“Even an earlier song, we do it and go, ‘Wow, I really like that song. Hey, what if we completely broke it and started over and did four different versions?’ ‘Sure, why not?'”
Why Keenan needs Puscifer, Tool and A Perfect Circle
Having multiple musical projects works for Keenan.
“It’s just a matter of I do a thing,” he says. “And I just need to do this thing. And if one of the projects isn’t moving very quickly, I can’t sit still. I have to do this thing. So that’s why the multiple projects. Because some of them just don’t move fast enough.”
It’s not a matter of each different project filling different needs in Keenan’s life.
“I don’t really look at them that way,” he says. “They’re just things we do. They all kind of have their own little space and exist in their own world. They have room for each other. They can all coexist because they’re different processes and different people.”
‘I’m just more wired for a small town’
It’s not about the fame for Keenan.
“There are people in our industry who need the attention,” he says.
“They need to be upfront. They need to dance around. They like to be on the red carpet. They’ve just gotta be out there and be seen. And that’s no disrespect to them. That’s what they love. They love being the celebrity. Being the rock star. That’s not really how I’m wired.”
This is part of why he left LA and settled in Jerome.
“I’m just more wired for a small town,” he says. “I operate better.”
Compared to those rock stars who thrive in Los Angeles, Keenan feels more like a kid in his underwear dancing around the bedroom.
“And then the unfortunate part is you look up and realize you’re in your underwear in front of a bunch of people,” he says. “But I don’t need you in the room. I just need to do this thing.”
At some point, Keenan had to come to terms with the idea that he’s in an industry that needs him to do something more than dance around his bedroom in his underwear for no one.
And that’s fine. He doesn’t mind performing.
“You end up embracing that part,” Keenan says. “You have fun with it. And it gives me an opportunity to step outside of the one person and become the other.”
More live music: Your complete June guide to the top concerts playing metro Phoenix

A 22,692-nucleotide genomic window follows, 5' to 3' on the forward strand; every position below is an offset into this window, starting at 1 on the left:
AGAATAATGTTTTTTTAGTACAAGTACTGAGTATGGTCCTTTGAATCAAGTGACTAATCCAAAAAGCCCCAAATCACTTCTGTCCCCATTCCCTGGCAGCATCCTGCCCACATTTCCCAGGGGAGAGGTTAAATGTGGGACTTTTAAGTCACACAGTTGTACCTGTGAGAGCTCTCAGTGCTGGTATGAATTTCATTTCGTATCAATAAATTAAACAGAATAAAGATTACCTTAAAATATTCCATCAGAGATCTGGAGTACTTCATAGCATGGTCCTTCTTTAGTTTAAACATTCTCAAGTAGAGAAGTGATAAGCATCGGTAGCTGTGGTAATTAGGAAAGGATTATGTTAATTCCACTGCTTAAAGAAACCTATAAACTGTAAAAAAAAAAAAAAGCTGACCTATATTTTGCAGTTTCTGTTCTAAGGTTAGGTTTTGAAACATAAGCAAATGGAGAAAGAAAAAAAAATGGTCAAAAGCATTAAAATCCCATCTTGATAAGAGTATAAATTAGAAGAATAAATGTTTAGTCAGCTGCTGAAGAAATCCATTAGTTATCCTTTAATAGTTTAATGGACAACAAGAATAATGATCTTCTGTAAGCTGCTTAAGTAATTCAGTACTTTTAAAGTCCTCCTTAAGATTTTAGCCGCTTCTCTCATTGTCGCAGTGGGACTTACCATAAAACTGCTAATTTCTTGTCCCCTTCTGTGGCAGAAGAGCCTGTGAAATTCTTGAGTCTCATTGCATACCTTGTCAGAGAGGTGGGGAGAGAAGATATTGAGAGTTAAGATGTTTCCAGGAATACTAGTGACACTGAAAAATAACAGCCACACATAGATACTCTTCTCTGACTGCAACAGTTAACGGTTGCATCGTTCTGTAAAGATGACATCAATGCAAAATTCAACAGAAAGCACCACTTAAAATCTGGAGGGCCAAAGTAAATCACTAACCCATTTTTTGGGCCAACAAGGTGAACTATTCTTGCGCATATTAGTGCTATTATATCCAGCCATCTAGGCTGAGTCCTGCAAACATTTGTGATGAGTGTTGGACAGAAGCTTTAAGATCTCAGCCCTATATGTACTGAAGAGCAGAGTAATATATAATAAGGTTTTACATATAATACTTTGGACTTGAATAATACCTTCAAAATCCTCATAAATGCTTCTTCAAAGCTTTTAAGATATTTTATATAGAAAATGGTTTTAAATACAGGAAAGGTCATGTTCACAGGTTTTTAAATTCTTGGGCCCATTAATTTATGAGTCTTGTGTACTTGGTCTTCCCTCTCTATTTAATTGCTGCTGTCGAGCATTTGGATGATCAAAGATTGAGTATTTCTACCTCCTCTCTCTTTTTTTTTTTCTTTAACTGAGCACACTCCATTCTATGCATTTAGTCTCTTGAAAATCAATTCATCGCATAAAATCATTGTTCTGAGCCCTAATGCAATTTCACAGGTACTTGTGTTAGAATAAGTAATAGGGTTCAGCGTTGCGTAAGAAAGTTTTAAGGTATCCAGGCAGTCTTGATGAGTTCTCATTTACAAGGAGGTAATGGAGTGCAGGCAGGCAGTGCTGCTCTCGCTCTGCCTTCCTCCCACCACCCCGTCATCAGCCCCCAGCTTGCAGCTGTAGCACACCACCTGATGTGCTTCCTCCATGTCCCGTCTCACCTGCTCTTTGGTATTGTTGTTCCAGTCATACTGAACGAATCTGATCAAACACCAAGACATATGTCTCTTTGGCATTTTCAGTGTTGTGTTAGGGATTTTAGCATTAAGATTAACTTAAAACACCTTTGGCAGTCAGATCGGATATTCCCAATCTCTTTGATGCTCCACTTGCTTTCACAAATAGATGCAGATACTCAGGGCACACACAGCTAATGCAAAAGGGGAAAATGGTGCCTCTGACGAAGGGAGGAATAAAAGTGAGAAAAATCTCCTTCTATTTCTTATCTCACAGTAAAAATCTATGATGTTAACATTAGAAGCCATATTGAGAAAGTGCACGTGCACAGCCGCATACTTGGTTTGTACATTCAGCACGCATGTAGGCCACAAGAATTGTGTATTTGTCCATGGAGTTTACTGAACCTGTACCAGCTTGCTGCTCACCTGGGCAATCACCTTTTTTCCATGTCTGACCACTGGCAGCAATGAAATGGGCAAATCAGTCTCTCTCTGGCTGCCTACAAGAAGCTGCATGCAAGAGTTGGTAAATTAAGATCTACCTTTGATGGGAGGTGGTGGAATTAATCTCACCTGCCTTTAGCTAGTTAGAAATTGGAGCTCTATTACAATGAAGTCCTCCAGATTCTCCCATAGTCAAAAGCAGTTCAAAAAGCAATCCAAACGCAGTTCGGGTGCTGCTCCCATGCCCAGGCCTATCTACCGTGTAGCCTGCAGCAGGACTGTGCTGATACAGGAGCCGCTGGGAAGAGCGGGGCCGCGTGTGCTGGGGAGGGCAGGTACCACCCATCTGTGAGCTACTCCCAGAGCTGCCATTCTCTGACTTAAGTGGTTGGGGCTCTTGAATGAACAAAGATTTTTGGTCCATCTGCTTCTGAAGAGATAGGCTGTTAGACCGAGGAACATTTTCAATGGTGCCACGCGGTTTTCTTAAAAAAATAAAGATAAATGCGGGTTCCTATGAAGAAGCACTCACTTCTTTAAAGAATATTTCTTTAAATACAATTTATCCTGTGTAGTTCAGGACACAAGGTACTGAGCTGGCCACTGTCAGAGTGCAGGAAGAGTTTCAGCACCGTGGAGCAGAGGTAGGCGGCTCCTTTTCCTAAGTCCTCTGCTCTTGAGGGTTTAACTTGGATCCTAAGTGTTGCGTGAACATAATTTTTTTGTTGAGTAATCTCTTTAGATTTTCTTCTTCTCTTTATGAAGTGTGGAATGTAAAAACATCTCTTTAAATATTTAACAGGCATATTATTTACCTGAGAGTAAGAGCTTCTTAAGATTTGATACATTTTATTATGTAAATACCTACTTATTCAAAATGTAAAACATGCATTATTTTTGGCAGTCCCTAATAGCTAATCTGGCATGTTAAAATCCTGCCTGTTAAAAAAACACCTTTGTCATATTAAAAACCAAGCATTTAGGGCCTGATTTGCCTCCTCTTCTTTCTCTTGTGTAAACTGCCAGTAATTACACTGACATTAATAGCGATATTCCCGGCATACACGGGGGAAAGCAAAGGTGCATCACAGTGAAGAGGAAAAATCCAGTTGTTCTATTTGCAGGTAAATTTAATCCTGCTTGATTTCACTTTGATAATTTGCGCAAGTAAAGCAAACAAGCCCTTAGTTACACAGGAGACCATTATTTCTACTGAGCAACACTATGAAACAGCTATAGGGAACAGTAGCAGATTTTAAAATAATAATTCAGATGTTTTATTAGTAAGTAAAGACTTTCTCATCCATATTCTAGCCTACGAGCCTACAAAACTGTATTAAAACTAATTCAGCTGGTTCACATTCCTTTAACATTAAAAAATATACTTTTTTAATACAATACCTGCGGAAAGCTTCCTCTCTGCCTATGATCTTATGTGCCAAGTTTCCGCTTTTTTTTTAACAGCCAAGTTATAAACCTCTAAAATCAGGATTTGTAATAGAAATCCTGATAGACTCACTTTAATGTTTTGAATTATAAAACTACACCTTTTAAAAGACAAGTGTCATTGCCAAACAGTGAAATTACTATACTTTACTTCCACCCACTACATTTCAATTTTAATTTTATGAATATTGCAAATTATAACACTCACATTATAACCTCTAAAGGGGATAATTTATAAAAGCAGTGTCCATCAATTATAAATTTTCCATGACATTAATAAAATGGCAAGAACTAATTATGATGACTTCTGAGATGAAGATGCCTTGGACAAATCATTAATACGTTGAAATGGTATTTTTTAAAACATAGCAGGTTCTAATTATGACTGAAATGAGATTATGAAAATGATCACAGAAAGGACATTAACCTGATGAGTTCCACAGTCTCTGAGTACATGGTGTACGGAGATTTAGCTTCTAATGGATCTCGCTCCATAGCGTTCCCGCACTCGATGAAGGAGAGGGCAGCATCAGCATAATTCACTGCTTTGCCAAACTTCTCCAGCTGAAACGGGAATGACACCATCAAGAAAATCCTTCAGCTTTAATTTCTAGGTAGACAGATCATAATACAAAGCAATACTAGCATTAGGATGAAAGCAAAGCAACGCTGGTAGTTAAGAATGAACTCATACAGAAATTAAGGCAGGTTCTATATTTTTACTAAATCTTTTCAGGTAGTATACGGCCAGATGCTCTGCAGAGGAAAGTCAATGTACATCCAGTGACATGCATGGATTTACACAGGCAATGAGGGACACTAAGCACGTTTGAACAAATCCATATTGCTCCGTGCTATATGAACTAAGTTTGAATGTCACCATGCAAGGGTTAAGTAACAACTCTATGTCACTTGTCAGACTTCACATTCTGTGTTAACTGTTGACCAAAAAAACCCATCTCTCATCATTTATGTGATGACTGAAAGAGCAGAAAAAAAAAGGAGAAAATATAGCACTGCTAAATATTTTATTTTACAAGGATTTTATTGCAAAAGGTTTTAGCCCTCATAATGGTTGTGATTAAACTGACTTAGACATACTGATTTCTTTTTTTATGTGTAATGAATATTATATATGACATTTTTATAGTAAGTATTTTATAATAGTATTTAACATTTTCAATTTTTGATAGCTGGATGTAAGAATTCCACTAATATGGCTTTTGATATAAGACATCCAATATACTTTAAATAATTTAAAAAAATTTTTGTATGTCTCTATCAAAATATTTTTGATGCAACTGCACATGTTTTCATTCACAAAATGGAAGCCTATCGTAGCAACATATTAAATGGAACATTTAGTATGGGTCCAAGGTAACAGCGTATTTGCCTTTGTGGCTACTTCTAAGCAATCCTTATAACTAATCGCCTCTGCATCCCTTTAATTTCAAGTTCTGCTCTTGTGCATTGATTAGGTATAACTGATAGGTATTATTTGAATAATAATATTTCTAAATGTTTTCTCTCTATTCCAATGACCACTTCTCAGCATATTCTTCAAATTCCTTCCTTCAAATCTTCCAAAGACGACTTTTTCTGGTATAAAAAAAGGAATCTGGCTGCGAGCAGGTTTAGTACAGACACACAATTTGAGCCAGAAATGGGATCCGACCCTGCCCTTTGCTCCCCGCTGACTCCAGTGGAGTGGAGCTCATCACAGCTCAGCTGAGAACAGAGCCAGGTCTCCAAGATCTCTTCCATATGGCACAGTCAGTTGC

How making wine adds to the mix
Keenan’s other other person is a winemaker, a passion that requires him relinquishing control to Mother Nature.
“There’s only so much control you have when it comes to agriculture and winemaking,” Keenan says. “So it really is kind of a grounding event. And then you appreciate the things that you do actually have a little bit of control over.”
When asked if tracking records in the winery has an impact on the music, Keenan answers, “Sonically it does, for sure. The different spaces that we end up recording in definitely has an effect on it.”
It’s also a different environment in which to explore his creative side than, say, the LA studios where Tool made their most recent album, “Fear Inoculum.”
As Keenan says, “In LA, if you’re in a studio, you walk outside and it’s a much different sensory overload than it would be here with a view of the Verde Valley. That’s a different kind of sensory overload.”
Although October marks two years since the release of “Existential Reckoning,” there’s been no talk of getting back between the barrels to record the next one.
“We don’t really have the bandwidth right now,” Keenan says.
“We’ve got to focus on all these other things. We filmed two more pay-per-views. We’re in the process of editing both of those together and trying to figure out when to release them. We got a lot done. We just didn’t get a lot of writing done.”
She was the ‘Female Elvis.’ Now this Phoenix rocker is on the cover of new Bob Dylan new book
On learning to live with COVID-19
He also spent some portion of the past two years recovering from COVID-19.
“I just had it the fourth time,” he says. “I got the European-flavored one. That was fun.”
He’s better now.
“It was a flu,” he says. “It’s done.”
At this point, as he’s getting ready to go back on tour, he sees it as another cost of doing business.
“I mean, when you’re in a room full of thousands of people, it’s being passed around,” he says.
“You get into a tube and you fly 10 hours in a contained environment, you’re gonna get it. If somebody has it and you’re gonna get it, you can get it. That’s just the nature of what it is now. We need to embrace that and stop freaking th
e (expletive) out.”
When: 8 p.m. Saturday, June 11.
Where: Arizona Federal Theatre, 400 W. Washington St., Phoenix.
Admission: $39.50 and up.
Details: 800-745-300, ticketmaster.com.
Support local journalism. Subscribe to azcentral.com today.
This article originally appeared on Arizona Republic: Musician Maynard James Keenan talks Puscifer tour, wine and COVID-19